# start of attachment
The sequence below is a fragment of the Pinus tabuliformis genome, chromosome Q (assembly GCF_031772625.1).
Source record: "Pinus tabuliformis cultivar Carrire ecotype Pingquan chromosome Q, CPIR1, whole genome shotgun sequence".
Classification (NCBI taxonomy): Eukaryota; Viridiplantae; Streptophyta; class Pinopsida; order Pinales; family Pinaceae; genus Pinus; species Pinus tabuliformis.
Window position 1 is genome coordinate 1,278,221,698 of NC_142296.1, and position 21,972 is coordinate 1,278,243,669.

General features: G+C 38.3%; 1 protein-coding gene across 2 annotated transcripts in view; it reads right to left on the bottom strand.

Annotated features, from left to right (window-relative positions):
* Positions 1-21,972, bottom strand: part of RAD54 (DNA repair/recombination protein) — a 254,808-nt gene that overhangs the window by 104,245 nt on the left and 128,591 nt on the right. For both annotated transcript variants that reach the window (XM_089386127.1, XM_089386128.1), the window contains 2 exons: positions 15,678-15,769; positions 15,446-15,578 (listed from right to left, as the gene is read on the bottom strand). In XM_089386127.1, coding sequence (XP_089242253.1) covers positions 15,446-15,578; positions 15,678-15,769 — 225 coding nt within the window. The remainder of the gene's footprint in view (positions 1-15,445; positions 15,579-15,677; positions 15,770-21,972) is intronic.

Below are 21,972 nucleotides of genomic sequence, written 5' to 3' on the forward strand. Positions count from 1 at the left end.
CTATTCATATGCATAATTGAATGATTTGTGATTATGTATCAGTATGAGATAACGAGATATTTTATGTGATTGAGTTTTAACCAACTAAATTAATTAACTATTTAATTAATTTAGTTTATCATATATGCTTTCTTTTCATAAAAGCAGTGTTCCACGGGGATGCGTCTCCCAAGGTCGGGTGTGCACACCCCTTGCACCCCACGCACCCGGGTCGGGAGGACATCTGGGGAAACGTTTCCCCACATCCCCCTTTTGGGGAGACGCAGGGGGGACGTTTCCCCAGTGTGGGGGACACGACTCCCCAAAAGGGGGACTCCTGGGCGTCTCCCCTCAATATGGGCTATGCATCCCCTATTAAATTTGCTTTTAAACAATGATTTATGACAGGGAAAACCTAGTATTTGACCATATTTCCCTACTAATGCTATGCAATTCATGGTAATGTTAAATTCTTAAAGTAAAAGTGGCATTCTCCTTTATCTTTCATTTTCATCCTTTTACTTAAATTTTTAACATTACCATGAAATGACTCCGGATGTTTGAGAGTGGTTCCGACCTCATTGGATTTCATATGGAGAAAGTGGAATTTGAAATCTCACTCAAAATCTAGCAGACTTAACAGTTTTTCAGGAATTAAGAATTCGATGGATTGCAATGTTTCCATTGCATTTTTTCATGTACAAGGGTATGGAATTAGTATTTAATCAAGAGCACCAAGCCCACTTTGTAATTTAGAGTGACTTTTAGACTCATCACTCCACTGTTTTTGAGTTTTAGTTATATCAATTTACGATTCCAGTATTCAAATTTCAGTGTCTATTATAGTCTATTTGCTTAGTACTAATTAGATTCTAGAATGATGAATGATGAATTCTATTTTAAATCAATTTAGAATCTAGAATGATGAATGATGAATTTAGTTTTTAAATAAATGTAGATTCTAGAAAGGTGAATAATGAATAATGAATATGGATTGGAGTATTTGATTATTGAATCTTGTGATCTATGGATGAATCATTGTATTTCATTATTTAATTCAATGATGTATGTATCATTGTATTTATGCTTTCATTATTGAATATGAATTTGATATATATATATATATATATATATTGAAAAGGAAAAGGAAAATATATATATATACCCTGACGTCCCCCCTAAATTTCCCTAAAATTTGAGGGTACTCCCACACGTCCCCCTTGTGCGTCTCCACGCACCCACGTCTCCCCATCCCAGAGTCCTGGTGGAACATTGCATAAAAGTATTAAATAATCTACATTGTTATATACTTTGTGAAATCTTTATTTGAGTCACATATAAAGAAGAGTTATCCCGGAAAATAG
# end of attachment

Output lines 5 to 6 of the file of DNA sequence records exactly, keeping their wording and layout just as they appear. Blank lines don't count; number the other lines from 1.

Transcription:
General features: G+C 38.3%; 1 protein-coding gene across 2 annotated transcripts in view; it reads right to left on the bottom strand.

Annotated features, from left to right (window-relative positions):